CME announced Tuesday it plans to launch bitcoin futures in the fourth quarter, pending regulatory review. Bitcoin rose to a record high above $6,400 Tuesday morning, according to CoinDesk, after the announcement by the world’s largest futures exchange.
“Given increasing client interest in the evolving cryptocurrency markets, we have decided to introduce a bitcoin futures contract,” Terry Duffy, CME Group chairman and CEO, said in a statement.
Duffy added on CNBC’s “Closing Bell” that he is “confident” the CME’s self-certification process at the U.S. Commodity Futures Trading Commission and full application process will go through. “We’ve been working with the regulator. They understand our application. And they understand our model very, very well,” Duffy said.
The leading global exchange for options and futures trading is the latest entrant into the business of offering derivatives for bitcoin, the volatile digital currency, which is not listed on a major exchange.
The bitcoin futures contract will be cash-settled and based on the CME CF Bitcoin Reference Rate (BRR), which CME launched in November 2016 with London-based digital trading platform Crypto Facilities. The reference rate is a daily settlement price published at 4 p.m. London time, currently noon ET.
In less than 10 years, bitcoin has come a long way from being “mined” in homes and predominately used to buy illegal goods online. An entire industry has emerged to mine bitcoin, sell digital mining equipment and offer bitcoin trading services.
The growth of bitcoin derivatives is another step toward the development of the digital currency as a more established asset class. Fundstrat’s Tom Lee said his call for bitcoin to top $20,000 by 2022 is based partly on expectations that bitcoin derivatives products will launch.
In August, the Chicago Board Options Exchange, the largest U.S. options exchange, said its CBOE Futures Exchange plans to offer cash-settled bitcoin futures by early 2018, pending review from the CFTC. CBOE is working with Gemini Trust, the digital currency exchange founded by brothers Cameron and Tyler Winklevoss, on using Gemini’s market data to create bitcoin derivatives and indexes.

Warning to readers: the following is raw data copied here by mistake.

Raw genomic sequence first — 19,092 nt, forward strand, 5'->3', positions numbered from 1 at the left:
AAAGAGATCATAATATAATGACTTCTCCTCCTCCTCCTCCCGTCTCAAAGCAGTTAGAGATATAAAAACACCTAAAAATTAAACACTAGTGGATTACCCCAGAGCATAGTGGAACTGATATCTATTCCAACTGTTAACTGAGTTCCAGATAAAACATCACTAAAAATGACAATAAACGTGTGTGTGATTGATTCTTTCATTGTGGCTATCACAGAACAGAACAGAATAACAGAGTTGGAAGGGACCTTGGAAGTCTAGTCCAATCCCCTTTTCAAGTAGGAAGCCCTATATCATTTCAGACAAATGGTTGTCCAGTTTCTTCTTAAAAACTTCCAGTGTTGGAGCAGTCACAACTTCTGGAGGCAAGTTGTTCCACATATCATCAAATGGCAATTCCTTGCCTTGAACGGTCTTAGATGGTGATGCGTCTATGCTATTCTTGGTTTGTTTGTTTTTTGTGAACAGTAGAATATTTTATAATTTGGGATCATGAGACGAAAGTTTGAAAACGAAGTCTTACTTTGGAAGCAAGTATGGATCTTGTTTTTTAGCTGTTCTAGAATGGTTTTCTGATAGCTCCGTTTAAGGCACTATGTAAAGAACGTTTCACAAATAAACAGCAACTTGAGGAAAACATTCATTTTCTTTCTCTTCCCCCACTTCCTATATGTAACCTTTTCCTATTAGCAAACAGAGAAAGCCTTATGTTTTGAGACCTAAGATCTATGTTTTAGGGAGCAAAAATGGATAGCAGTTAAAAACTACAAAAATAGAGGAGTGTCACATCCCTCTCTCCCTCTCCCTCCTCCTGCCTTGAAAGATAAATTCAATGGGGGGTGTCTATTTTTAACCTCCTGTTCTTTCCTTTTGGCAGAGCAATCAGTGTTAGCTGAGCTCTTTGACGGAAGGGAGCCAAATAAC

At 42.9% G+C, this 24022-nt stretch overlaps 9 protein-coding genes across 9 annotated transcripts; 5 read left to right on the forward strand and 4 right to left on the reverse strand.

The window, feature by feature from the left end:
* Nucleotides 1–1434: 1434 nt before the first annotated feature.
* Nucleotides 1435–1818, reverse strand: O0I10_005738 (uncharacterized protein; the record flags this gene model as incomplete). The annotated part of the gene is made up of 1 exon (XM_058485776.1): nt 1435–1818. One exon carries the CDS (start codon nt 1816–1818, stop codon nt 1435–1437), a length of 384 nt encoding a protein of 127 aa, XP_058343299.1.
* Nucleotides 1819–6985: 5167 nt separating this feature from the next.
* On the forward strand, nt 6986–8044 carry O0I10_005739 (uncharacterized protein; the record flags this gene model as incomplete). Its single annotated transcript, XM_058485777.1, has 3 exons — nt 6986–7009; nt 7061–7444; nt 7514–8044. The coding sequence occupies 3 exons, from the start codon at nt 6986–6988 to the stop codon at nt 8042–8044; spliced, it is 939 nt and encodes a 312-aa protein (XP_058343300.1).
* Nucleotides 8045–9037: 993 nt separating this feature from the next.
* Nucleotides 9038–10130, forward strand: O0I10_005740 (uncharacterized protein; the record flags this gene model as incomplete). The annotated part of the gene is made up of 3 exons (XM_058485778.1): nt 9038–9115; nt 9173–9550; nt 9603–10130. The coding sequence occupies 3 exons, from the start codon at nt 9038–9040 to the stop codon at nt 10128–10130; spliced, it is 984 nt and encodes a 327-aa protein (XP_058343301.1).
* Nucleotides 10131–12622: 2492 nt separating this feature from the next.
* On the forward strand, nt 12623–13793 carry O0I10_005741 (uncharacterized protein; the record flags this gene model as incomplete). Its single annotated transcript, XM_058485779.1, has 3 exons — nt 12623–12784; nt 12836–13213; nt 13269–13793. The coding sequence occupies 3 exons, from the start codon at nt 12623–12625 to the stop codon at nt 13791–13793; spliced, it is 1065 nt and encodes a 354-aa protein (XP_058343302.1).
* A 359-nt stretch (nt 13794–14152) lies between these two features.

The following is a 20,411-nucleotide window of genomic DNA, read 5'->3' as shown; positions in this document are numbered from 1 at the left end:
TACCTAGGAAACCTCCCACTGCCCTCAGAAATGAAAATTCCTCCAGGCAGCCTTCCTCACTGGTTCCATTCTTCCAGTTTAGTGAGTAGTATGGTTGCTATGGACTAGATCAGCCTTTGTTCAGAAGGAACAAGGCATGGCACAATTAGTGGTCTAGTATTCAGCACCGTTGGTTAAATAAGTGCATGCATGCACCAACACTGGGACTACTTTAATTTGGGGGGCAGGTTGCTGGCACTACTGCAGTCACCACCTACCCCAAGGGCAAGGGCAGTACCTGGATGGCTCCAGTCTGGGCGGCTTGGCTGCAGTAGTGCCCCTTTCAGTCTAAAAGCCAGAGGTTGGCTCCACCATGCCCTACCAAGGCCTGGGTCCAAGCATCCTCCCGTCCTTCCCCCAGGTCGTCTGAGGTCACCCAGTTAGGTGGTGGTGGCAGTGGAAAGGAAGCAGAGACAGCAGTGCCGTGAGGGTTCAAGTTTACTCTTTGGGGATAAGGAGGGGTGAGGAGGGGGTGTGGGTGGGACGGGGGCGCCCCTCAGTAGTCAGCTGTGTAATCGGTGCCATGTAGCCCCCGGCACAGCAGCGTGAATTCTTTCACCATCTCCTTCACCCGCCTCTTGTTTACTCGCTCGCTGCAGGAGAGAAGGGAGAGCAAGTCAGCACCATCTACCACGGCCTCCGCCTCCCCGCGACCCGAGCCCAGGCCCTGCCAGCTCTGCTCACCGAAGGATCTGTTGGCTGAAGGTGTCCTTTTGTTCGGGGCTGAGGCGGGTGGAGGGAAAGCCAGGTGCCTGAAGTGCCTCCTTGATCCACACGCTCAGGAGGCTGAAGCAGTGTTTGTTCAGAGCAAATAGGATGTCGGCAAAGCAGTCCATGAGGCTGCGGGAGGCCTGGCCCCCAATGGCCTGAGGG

The commission did not immediately respond to a CNBC request for comment.
“The addition of CFTC-regulated bitcoin derivatives will bring a great deal of liquidity and legitimacy to the cryptocurrency ecosystem,” Ari Paul, CIO and managing partner at BlockTower Capital, told CNBC in an email.
Paul pointed out that since many institutional investors cannot directly invest in bitcoin, the launch of derivatives by a major exchange gives the investors a way to buy into the digital currency market.
New York-based digital currency-trading platform LedgerX received the agency’s approval to clear derivatives in July, and began offering institutional clients the ability to trade bitcoin options two weeks ago. LedgerX CEO Paul Chou told CNBC in an email the company cleared $1 million in the first week and $2 million in the second week. He said he expects to see more exchanges launch similar products.
Despite the rapid increase, volume is still relatively tiny. Trade Alert, which tracks options data for CBOE, says the comparable figure at the exchange is $2.62 billion a day, including $1.7 billion for S&P 500 index options.